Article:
“We cancelled the trip to Louisville and I just wanted to get [my college decision] over with,” Lawrence said.

The 6-foot-4 Lawrence, who hails from Bronx, N.Y., cannot officially sign a letter-of-intent until November. He will play for South Kent Prep (Conn.) next season after leaving St. Raymond’s (N.Y.) following an altercation between teammate and close friend Kevin Parrom and head coach Oliver Antigua. Parrom will also play for South Kent next season.

Lawrence projects himself as a combo guard with the ability to play multiple perimeter positions.

“I think I’m going to do well,” Lawrence said. “I’m a hard-worker. I just want to do the best I can to help us win ball games.”

St. John’s has been in the news recently as a result of two new assistant coach hires – Kimani Young, who was the director of the New Heights AAU program, and Oswald Cross, who coached Lawrence with the New York Panthers. However, Lawrence said that the addition of Cross and Young did not have an affect on his recruitment.

“Not at all,” said Lawrence, who is close friends with Justin Burrell, currently a junior on the Red Storm. “Before they went to St. John’s, I had interest there. I’ve been visiting the campus since my sophomore year.”

Lawrence has not played in several weeks after he underwent surgery in July to repair a torn ligament in his shoulder. However, he is rehabbing three times per week and expects to return in early October.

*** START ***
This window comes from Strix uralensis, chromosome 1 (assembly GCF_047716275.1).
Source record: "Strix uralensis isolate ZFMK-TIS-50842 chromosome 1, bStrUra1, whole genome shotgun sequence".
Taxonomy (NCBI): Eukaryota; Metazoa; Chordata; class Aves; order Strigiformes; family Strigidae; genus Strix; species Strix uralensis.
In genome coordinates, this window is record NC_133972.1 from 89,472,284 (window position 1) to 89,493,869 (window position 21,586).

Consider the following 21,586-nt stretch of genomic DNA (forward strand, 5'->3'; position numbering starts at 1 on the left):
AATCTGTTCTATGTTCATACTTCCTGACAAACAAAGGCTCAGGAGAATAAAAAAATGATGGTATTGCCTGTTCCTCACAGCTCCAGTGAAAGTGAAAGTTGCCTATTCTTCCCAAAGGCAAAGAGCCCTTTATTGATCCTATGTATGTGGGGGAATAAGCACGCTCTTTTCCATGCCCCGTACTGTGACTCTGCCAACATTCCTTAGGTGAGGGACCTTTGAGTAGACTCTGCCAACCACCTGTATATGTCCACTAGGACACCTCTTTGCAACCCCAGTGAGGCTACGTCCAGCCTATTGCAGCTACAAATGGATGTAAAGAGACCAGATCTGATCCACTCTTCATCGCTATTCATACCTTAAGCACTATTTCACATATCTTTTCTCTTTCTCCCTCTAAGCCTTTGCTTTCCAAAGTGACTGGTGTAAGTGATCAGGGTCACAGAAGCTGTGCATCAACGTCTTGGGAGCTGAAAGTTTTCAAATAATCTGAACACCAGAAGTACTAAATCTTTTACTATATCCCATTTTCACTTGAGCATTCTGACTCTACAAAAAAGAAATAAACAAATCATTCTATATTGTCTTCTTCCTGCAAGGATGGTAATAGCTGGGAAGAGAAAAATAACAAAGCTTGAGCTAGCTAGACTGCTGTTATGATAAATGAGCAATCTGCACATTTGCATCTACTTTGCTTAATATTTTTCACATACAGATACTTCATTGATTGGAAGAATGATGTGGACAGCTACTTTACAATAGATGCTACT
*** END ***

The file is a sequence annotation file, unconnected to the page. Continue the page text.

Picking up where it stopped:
With his recruitment and college decision out of the way, Lawrence is looking forward to enjoying his final year of high school.

“It definitely eases the pressure,” he said. “I can now focus on school and basketball. I want to win the National Prep Championship.”

Thursday, August 14, 2008


As things tend to be during the summer, posts have slowed down lately here at March Madness All Season. That will change very soon, though.

I recently finished my "Roster Project," which consists of dozens and dozens of pages of spreadsheets detailing every team from the "Big Six" conferences. I also took twenty of the top "non-BCS" teams and did the same for them. It really helps one get prepared for the upcoming season, as it lists every player coming into or leaving a program, as well as every returning player. It provides stats, height/weight, position -- everything I need to get ready for the season. It seems tedious and took a long time, but now that it's done, I can start looking ahead at 2008-2009.